The Tute never lifted a finger to help Leonard and now they’re giving him the finger. Sad, pathetic little people the Tooters.

DS said:

Well he has had seven years to publish his findings in the peer reviewed literature. The evil Darwinist conspiracy might have had his dissertation defense cancelled, but how could they possibly have prevented him from publishing valid research? Did he even publish it in the creationist non peer non reviewed literature? How could the evil Darwinist conspiracy have stopped that?

Based on the (sketchy) description he gave of his research at the Kansas Kangaroo Court, his grasp on research design seems pretty shaky, and he’d have a tough time publishing it in anything but the DI’s vanity journal.

Richard B. Hoppe said:

DS said:

Well he has had seven years to publish his findings in the peer reviewed literature. The evil Darwinist conspiracy might have had his dissertation defense cancelled, but how could they possibly have prevented him from publishing valid research? Did he even publish it in the creationist non peer non reviewed literature? How could the evil Darwinist conspiracy have stopped that?

Based on the (sketchy) description he gave of his research at the Kansas Kangaroo Court, his grasp on research design seems pretty shaky, and he’d have a tough time publishing it in anything but the DI’s vanity journal.

And given how often the Discovery Institute publishes issues of its vanity journal, he’d have a hell of a time publishing his garbage even in that.

Just back from a trip down ‘archive alley’. It’s great fun to reread Dover and Dembski’s elequent silent testimony. Rereading RBH on Leonard was also pleasant.

Did Luskin really write, ‘Leonard who had a Masters degree…’ What happened to the degree? Lost? Stolen? Laughed out of existance? If Luskin trained as a lawyer, one would think the correct use of tenses might be important to him.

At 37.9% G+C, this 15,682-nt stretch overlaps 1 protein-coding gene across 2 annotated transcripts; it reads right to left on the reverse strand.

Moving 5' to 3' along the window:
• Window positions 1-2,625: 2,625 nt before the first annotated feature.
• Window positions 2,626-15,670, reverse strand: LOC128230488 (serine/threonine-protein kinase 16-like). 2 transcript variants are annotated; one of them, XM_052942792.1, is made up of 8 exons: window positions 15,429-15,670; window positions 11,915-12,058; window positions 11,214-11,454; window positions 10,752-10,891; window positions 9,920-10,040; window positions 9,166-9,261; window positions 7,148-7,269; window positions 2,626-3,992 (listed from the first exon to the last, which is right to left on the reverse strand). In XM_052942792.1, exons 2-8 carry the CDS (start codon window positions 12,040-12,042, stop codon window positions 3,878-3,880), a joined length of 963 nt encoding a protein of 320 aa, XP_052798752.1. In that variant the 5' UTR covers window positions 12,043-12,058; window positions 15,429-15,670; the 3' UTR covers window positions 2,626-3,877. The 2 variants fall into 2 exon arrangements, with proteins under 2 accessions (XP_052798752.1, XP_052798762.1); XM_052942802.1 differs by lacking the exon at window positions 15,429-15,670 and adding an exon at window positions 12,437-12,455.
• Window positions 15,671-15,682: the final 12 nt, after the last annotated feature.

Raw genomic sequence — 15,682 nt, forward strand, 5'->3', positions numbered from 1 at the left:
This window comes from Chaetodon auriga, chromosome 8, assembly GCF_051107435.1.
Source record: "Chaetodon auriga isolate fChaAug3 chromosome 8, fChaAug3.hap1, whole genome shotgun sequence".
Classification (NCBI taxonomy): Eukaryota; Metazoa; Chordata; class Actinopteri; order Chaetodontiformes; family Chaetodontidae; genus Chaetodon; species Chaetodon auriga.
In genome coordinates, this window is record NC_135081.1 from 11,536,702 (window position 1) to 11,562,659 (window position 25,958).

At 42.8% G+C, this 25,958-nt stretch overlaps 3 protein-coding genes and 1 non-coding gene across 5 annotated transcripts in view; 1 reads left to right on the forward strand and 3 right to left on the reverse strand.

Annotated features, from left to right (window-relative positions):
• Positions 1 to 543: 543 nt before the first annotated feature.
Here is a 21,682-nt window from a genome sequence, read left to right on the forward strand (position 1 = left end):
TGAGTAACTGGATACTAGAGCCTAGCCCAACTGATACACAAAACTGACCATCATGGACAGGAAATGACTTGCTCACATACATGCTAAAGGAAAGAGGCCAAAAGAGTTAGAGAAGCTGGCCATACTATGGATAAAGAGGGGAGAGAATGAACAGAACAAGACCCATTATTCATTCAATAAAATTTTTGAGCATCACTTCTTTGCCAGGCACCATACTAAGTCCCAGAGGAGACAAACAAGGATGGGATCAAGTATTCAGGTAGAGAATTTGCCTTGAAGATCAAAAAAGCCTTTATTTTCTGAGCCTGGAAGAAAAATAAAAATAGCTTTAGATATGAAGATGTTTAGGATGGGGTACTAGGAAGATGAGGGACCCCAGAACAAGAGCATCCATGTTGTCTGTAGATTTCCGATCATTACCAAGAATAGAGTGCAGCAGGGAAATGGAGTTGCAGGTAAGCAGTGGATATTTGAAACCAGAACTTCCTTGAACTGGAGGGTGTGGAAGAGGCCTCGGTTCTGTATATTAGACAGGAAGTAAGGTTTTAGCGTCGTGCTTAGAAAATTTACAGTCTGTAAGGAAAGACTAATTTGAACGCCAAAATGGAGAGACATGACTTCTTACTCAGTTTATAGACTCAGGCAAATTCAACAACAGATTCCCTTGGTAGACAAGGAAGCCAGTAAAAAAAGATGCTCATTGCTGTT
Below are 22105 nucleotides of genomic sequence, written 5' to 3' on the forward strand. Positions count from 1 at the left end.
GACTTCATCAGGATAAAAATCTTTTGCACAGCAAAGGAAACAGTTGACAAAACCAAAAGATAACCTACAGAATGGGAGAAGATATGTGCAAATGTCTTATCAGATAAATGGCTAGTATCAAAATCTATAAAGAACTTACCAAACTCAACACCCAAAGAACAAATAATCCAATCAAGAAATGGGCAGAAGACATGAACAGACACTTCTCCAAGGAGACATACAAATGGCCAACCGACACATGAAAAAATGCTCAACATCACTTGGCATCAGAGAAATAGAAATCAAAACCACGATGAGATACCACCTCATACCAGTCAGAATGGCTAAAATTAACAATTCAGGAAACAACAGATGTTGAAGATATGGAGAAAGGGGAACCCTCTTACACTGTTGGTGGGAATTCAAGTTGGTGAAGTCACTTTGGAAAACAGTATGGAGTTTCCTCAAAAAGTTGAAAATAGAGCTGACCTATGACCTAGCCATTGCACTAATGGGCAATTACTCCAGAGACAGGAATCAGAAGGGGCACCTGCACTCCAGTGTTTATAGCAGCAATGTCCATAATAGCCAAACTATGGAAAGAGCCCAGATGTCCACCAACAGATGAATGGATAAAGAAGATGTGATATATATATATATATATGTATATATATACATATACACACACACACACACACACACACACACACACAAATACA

Speaking of memory lane, where is Dembski’s infamous “fart video” that he made after the decision at Dover?

robert van bakel said:

Just back from a trip down ‘archive alley’. It’s great fun to reread Dover and Dembski’s elequent silent testimony.

Proving once and for all, “You say it best - when you say nothing at all” (with apologies to Allison Krause)

anonatheist said: Whew! Am I glad I found out my kids will be attending Hilliard Darby instead of Hilliard Davidson! Hopefully all of the Hilliard schools aren’t tainted by creationist teachers.

Keep your eyes open!

Robocop required!

Where is Bryan Leonard now?

I think there is no case more instructive of how current politically motivated ID/creationists behave than this one.

It is incredibly important to understand this case.

Bryan Leonard has the legal right to express any belief he wishes during his private hours, and to look for a job in a religious school or other venue in which he can express such views during work hours, as well.

Instead he dedicated himself to a program of violating the rights of others via stealth. He claims to have snuck religious favoritism into public school science class before beginning his time as a graduate student. As a graduate student, he violated ethical standards by doing his research in a surreptitious way that bypassed required ethical oversight. He also schemed with sympathetic professors from peripheral departments (relative to the subject of his PhD) to bypass the usual rigorous thesis defense process, and tried fly out of Ohio State University with an under-the-radar “PhD”, which he planned to brandish in defense of sectarian favoritism at taxpayer expense in public school science classes (according to his own statements). Even though such favoritism is illegal no matter what PhD anyone holds. If granted a PhD in this way it would have been an exceptionally gross violation of all academic standards and ethics, and probably of the law - his would-be advisers planned to rubber stamp his thesis out of religious favoritism, while, of course, other PhD students were not offered such favoritism.